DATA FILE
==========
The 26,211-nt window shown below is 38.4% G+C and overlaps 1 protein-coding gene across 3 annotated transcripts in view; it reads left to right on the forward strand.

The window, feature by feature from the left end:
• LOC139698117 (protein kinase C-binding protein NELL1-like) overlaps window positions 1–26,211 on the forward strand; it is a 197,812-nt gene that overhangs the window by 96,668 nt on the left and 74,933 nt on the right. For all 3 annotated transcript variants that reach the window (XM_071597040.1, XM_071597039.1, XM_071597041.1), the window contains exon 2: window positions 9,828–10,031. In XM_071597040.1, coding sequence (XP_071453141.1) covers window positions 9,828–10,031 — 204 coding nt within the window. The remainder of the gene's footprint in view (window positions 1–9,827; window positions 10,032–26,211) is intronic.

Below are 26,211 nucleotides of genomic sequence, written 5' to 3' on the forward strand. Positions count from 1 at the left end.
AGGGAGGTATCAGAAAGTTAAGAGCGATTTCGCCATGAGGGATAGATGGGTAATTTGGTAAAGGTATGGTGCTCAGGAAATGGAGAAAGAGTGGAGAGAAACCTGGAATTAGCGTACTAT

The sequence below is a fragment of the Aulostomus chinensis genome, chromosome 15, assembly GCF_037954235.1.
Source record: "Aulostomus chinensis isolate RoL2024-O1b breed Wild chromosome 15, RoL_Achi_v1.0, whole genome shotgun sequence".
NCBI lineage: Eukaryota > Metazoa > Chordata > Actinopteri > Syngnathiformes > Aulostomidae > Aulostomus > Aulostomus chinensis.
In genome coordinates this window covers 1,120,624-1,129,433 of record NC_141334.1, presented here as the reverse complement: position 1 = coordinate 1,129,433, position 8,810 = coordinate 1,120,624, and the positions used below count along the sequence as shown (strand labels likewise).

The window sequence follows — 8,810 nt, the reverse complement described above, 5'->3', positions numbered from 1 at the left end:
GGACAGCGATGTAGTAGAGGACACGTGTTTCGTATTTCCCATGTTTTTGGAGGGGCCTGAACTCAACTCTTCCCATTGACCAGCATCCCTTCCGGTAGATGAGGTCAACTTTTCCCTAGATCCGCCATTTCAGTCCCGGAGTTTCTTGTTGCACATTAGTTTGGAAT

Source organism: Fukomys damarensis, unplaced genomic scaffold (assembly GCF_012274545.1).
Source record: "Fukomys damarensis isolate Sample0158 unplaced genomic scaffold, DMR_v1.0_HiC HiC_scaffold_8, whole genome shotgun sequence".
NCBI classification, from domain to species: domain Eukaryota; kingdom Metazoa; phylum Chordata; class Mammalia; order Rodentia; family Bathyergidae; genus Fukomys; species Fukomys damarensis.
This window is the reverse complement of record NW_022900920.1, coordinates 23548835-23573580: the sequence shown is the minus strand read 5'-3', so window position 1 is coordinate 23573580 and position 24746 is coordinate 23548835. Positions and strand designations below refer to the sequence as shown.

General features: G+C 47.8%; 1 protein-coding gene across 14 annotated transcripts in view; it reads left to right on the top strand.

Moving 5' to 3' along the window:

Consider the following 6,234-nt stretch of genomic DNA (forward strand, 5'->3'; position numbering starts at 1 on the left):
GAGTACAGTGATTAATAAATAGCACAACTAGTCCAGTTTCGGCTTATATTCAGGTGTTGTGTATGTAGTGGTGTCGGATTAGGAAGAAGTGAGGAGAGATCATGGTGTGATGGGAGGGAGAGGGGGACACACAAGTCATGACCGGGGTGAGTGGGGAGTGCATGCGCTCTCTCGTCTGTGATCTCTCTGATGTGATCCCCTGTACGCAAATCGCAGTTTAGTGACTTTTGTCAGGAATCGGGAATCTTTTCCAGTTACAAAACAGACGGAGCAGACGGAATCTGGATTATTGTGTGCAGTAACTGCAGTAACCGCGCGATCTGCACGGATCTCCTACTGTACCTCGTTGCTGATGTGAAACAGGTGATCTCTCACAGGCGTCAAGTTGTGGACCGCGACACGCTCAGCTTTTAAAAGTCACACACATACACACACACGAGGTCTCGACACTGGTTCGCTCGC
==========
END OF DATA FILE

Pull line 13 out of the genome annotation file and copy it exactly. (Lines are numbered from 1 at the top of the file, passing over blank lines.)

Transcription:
Source record: "Fukomys damarensis isolate Sample0158 unplaced genomic scaffold, DMR_v1.0_HiC HiC_scaffold_8, whole genome shotgun sequence".